- Install/uninstall testing
- testing of full, partial, or upgrade install/uninstall processes.
- Recovery testing
- testing how well a system recovers from crashes, hardware failures, or other catastrophic problems.
- Security testing
- testing how well the system protects against unauthorized internal or external access, willful damage, etc; may require sophisticated testing techniques.
- Compatibility testing
- testing how well software performs in a particular hardware/software/operating system/network/etc. environment.
- Exploratory testing
- often taken to mean a creative, informal software test that is not based on formal test plans or test cases; testers may be learning the software as they test it.
- Ad-hoc testing
- similar to exploratory testing, but often taken to mean that the testers have significant understanding of the software before testing it.
- User acceptance testing
- determining if software is satisfactory to an end-user or customer.
- Comparison testing
- comparing software weaknesses and strengths to competing products.
- Alpha testing
- testing of an application when development is nearing completion; minor design changes may still be made as a result of such testing. Typically done by end-users or others, not by programmers or testers.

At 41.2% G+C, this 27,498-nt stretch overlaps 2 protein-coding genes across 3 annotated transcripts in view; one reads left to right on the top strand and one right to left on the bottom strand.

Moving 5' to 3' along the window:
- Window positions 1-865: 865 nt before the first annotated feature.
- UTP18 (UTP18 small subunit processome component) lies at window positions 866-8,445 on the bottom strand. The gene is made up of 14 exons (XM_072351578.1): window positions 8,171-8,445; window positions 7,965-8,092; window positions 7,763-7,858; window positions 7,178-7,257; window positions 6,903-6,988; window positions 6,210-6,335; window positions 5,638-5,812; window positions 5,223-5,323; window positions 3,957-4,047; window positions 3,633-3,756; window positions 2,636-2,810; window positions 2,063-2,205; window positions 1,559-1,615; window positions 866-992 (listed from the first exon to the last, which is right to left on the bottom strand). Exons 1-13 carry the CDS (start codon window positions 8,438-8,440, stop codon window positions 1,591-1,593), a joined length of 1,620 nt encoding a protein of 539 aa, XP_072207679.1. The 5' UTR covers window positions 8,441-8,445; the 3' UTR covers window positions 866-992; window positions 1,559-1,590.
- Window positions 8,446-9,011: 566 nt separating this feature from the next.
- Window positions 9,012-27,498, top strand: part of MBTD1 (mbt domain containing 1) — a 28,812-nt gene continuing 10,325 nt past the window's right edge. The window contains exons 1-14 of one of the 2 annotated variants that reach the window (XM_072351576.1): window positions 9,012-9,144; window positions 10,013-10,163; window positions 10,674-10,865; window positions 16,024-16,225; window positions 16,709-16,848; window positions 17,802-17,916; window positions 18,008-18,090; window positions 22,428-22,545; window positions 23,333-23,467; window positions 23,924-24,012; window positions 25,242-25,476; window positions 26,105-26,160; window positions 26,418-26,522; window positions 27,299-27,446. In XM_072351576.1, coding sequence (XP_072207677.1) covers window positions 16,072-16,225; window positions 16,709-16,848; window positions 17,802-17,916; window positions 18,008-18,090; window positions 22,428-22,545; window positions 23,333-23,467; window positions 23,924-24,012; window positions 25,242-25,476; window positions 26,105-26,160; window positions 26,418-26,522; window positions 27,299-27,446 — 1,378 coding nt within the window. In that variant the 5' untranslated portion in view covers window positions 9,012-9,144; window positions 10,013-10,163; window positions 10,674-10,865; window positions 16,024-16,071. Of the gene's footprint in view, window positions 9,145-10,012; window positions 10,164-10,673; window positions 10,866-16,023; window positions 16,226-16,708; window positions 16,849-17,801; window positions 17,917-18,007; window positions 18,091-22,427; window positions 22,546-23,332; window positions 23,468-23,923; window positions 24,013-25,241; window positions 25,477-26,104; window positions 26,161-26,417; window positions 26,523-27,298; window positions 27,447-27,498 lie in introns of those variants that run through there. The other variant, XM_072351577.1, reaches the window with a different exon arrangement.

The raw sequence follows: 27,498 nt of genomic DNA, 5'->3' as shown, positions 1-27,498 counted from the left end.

- Beta testing
- testing when development and testing are essentially completed and final bugs and problems need to be found before final release. Typically done by end-users or others, not by programmers or testers.
- Mutation testing
- a method for determining if a set of test data or test cases is useful, by deliberately introducing various code changes (’bugs’) and retesting with the original test data/cases to determine if the ‘bugs’ are detected. Proper implementation requires large computational resources.
What are the Features & Benefits of Quick Test Pro (QTP 8.0)? – Operates stand-alone, or integrated into Mercury Business Process Testing and Mercury Quality Center. Introduces next-generation zero-configuration Keyword Driven testing technology in Quick Test Professional 8.0 allowing for fast test creation, easier maintenance, and more powerful data-driving capability. Identifies objects with Unique Smart […]